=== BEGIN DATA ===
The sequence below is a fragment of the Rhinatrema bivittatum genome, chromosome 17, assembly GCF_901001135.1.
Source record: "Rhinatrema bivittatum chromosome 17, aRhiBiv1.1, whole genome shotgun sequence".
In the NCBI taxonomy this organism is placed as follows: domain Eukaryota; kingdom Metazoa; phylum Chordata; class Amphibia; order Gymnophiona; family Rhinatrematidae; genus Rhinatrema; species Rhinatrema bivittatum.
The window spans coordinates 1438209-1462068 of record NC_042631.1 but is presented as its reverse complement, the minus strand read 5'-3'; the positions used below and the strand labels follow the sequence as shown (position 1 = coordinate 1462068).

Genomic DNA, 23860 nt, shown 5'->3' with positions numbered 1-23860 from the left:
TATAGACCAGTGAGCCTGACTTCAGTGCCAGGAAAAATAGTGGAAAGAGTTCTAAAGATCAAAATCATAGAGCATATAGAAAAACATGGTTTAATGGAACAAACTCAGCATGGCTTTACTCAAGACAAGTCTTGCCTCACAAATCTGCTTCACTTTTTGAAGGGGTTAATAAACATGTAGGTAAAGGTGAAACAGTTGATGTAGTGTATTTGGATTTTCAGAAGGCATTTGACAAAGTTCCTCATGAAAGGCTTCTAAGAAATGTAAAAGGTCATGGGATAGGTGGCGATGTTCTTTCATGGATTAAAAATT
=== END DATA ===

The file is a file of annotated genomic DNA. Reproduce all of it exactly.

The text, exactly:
The sequence below is a fragment of the Rhinatrema bivittatum genome, chromosome 17, assembly GCF_901001135.1.
Source record: "Rhinatrema bivittatum chromosome 17, aRhiBiv1.1, whole genome shotgun sequence".
In the NCBI taxonomy this organism is placed as follows: domain Eukaryota; kingdom Metazoa; phylum Chordata; class Amphibia; order Gymnophiona; family Rhinatrematidae; genus Rhinatrema; species Rhinatrema bivittatum.
The window spans coordinates 1438209-1462068 of record NC_042631.1 but is presented as its reverse complement, the minus strand read 5'-3'; the positions used below and the strand labels follow the sequence as shown (position 1 = coordinate 1462068).

Genomic DNA, 23860 nt, shown 5'->3' with positions numbered 1-23860 from the left:
TATAGACCAGTGAGCCTGACTTCAGTGCCAGGAAAAATAGTGGAAAGAGTTCTAAAGATCAAAATCATAGAGCATATAGAAAAACATGGTTTAATGGAACAAACTCAGCATGGCTTTACTCAAGACAAGTCTTGCCTCACAAATCTGCTTCACTTTTTGAAGGGGTTAATAAACATGTAGGTAAAGGTGAAACAGTTGATGTAGTGTATTTGGATTTTCAGAAGGCATTTGACAAAGTTCCTCATGAAAGGCTTCTAAGAAATGTAAAAGGTCATGGGATAGGTGGCGATGTTCTTTCATGGATTAAAAATT